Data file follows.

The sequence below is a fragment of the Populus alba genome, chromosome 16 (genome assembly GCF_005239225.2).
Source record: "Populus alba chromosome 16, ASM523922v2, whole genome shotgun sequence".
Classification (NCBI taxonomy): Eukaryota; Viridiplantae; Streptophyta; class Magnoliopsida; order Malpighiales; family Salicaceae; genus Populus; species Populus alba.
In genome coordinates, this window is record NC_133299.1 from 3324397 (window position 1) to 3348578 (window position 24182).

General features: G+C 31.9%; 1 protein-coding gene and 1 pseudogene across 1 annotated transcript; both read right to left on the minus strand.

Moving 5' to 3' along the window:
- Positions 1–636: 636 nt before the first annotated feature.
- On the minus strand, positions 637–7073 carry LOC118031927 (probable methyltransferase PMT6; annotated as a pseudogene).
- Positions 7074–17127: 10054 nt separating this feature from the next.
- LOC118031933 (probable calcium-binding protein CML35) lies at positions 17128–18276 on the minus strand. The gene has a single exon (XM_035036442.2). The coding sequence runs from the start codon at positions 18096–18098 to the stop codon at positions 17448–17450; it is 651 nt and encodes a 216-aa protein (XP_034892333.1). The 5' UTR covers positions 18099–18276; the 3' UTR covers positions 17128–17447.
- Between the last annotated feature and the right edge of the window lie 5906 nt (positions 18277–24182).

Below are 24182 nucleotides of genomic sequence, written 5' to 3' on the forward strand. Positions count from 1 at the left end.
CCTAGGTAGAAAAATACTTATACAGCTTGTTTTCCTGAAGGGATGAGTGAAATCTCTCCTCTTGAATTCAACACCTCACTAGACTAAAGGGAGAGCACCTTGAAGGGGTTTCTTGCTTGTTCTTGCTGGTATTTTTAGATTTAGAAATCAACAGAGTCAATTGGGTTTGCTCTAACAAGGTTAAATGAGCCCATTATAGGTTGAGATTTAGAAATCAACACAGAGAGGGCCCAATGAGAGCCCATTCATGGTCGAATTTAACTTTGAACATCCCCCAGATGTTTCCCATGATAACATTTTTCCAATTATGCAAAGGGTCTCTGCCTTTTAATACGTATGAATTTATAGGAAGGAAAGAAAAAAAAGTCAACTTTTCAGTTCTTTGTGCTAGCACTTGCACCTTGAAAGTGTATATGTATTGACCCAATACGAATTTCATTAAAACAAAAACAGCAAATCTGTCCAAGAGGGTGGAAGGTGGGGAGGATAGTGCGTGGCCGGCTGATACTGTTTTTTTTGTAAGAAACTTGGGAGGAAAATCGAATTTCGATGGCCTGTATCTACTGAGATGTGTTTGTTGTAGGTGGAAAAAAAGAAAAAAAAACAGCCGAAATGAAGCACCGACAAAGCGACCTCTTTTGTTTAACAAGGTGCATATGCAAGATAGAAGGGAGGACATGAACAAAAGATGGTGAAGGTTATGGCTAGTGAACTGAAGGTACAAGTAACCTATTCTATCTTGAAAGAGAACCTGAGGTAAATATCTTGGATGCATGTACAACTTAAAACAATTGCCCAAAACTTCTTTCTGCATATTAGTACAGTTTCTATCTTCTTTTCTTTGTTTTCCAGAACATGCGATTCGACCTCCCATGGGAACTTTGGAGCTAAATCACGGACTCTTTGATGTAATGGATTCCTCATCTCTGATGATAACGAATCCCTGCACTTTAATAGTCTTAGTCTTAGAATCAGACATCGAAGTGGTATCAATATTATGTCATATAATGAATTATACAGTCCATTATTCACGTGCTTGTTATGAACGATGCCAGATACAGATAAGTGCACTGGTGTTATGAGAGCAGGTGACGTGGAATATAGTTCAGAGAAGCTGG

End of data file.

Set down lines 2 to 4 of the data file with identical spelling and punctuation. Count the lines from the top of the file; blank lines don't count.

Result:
Source record: "Populus alba chromosome 16, ASM523922v2, whole genome shotgun sequence".
Classification (NCBI taxonomy): Eukaryota; Viridiplantae; Streptophyta; class Magnoliopsida; order Malpighiales; family Salicaceae; genus Populus; species Populus alba.
In genome coordinates, this window is record NC_133299.1 from 3324397 (window position 1) to 3348578 (window position 24182).